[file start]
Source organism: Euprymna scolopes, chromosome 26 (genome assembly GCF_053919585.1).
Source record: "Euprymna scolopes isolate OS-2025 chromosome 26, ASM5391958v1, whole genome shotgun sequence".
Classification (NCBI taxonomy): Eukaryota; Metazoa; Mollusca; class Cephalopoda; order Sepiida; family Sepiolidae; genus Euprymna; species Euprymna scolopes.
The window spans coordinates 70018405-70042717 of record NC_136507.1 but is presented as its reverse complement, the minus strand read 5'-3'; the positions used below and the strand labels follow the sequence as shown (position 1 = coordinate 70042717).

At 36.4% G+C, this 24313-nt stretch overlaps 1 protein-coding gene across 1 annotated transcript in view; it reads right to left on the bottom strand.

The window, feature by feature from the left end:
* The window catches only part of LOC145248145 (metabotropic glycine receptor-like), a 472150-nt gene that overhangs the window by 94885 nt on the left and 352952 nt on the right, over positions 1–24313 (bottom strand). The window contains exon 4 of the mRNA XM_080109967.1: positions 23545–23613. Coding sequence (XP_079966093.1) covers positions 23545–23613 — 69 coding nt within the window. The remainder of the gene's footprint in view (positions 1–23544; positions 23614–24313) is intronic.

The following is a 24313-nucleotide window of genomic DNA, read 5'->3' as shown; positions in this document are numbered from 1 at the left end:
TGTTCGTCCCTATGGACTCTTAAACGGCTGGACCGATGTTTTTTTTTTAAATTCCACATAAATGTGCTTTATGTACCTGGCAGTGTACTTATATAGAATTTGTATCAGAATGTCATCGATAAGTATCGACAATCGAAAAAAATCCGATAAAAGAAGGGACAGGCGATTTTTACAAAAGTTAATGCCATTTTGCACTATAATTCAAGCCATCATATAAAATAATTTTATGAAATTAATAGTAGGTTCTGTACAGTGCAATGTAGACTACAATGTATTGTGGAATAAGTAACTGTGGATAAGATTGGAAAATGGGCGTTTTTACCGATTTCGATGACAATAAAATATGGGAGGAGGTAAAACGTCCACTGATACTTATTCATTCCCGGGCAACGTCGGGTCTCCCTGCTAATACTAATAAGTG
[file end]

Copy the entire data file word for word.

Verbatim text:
Source organism: Euprymna scolopes, chromosome 26 (genome assembly GCF_053919585.1).
Source record: "Euprymna scolopes isolate OS-2025 chromosome 26, ASM5391958v1, whole genome shotgun sequence".
Classification (NCBI taxonomy): Eukaryota; Metazoa; Mollusca; class Cephalopoda; order Sepiida; family Sepiolidae; genus Euprymna; species Euprymna scolopes.
The window spans coordinates 70018405-70042717 of record NC_136507.1 but is presented as its reverse complement, the minus strand read 5'-3'; the positions used below and the strand labels follow the sequence as shown (position 1 = coordinate 70042717).

At 36.4% G+C, this 24313-nt stretch overlaps 1 protein-coding gene across 1 annotated transcript in view; it reads right to left on the bottom strand.

The window, feature by feature from the left end:
* The window catches only part of LOC145248145 (metabotropic glycine receptor-like), a 472150-nt gene that overhangs the window by 94885 nt on the left and 352952 nt on the right, over positions 1–24313 (bottom strand). The window contains exon 4 of the mRNA XM_080109967.1: positions 23545–23613. Coding sequence (XP_079966093.1) covers positions 23545–23613 — 69 coding nt within the window. The remainder of the gene's footprint in view (positions 1–23544; positions 23614–24313) is intronic.

The following is a 24313-nucleotide window of genomic DNA, read 5'->3' as shown; positions in this document are numbered from 1 at the left end:
TGTTCGTCCCTATGGACTCTTAAACGGCTGGACCGATGTTTTTTTTTTAAATTCCACATAAATGTGCTTTATGTACCTGGCAGTGTACTTATATAGAATTTGTATCAGAATGTCATCGATAAGTATCGACAATCGAAAAAAATCCGATAAAAGAAGGGACAGGCGATTTTTACAAAAGTTAATGCCATTTTGCACTATAATTCAAGCCATCATATAAAATAATTTTATGAAATTAATAGTAGGTTCTGTACAGTGCAATGTAGACTACAATGTATTGTGGAATAAGTAACTGTGGATAAGATTGGAAAATGGGCGTTTTTACCGATTTCGATGACAATAAAATATGGGAGGAGGTAAAACGTCCACTGATACTTATTCATTCCCGGGCAACGTCGGGTCTCCCTGCTAATACTAATAAGTG